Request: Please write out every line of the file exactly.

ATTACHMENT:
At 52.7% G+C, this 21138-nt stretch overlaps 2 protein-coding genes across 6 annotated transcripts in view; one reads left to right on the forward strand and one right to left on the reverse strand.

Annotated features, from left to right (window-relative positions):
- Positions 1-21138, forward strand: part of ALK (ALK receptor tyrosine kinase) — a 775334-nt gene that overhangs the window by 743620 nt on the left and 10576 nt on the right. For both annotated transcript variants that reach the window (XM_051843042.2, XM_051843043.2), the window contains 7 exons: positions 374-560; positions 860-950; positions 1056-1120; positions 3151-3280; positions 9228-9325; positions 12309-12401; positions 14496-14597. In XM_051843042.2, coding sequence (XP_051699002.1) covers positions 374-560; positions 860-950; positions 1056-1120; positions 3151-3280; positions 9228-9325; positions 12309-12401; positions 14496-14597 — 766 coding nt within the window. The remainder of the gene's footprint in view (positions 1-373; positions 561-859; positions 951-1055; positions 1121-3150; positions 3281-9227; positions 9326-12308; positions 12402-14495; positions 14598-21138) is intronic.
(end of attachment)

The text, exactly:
At 52.7% G+C, this 21138-nt stretch overlaps 2 protein-coding genes across 6 annotated transcripts in view; one reads left to right on the forward strand and one right to left on the reverse strand.

Annotated features, from left to right (window-relative positions):
- Positions 1-21138, forward strand: part of ALK (ALK receptor tyrosine kinase) — a 775334-nt gene that overhangs the window by 743620 nt on the left and 10576 nt on the right. For both annotated transcript variants that reach the window (XM_051843042.2, XM_051843043.2), the window contains 7 exons: positions 374-560; positions 860-950; positions 1056-1120; positions 3151-3280; positions 9228-9325; positions 12309-12401; positions 14496-14597. In XM_051843042.2, coding sequence (XP_051699002.1) covers positions 374-560; positions 860-950; positions 1056-1120; positions 3151-3280; positions 9228-9325; positions 12309-12401; positions 14496-14597 — 766 coding nt within the window. The remainder of the gene's footprint in view (positions 1-373; positions 561-859; positions 951-1055; positions 1121-3150; positions 3281-9227; positions 9326-12308; positions 12402-14495; positions 14598-21138) is intronic.